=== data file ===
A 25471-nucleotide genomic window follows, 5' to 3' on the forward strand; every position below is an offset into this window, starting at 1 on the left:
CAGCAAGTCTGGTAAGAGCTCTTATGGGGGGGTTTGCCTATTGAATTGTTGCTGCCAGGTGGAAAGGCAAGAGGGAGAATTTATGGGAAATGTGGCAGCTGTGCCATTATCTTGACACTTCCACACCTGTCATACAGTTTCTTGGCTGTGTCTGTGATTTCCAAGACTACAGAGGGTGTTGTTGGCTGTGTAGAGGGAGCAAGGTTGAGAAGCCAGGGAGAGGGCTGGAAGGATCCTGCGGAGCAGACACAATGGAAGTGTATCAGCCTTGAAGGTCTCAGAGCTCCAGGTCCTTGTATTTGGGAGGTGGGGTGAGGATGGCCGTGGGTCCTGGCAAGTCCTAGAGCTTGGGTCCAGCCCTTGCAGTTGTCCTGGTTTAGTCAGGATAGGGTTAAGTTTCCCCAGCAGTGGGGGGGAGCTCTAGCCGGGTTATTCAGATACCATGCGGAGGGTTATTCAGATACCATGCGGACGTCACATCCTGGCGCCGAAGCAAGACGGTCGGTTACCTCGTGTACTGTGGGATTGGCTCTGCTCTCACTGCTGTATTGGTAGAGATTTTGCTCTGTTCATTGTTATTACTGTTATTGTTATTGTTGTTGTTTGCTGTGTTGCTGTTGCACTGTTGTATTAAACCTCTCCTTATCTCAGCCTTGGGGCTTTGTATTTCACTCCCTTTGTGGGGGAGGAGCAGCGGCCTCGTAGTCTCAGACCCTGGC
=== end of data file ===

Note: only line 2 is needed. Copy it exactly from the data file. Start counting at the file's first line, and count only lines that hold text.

CAGCAAGTCTGGTAAGAGCTCTTATGGGGGGGTTTGCCTATTGAATTGTTGCTGCCAGGTGGAAAGGCAAGAGGGAGAATTTATGGGAAATGTGGCAGCTGTGCCATTATCTTGACACTTCCACACCTGTCATACAGTTTCTTGGCTGTGTCTGTGATTTCCAAGACTACAGAGGGTGTTGTTGGCTGTGTAGAGGGAGCAAGGTTGAGAAGCCAGGGAGAGGGCTGGAAGGATCCTGCGGAGCAGACACAATGGAAGTGTATCAGCCTTGAAGGTCTCAGAGCTCCAGGTCCTTGTATTTGGGAGGTGGGGTGAGGATGGCCGTGGGTCCTGGCAAGTCCTAGAGCTTGGGTCCAGCCCTTGCAGTTGTCCTGGTTTAGTCAGGATAGGGTTAAGTTTCCCCAGCAGTGGGGGGGAGCTCTAGCCGGGTTATTCAGATACCATGCGGAGGGTTATTCAGATACCATGCGGACGTCACATCCTGGCGCCGAAGCAAGACGGTCGGTTACCTCGTGTACTGTGGGATTGGCTCTGCTCTCACTGCTGTATTGGTAGAGATTTTGCTCTGTTCATTGTTATTACTGTTATTGTTATTGTTGTTGTTTGCTGTGTTGCTGTTGCACTGTTGTATTAAACCTCTCCTTATCTCAGCCTTGGGGCTTTGTATTTCACTCCCTTTGTGGGGGAGGAGCAGCGGCCTCGTAGTCTCAGACCCTGGC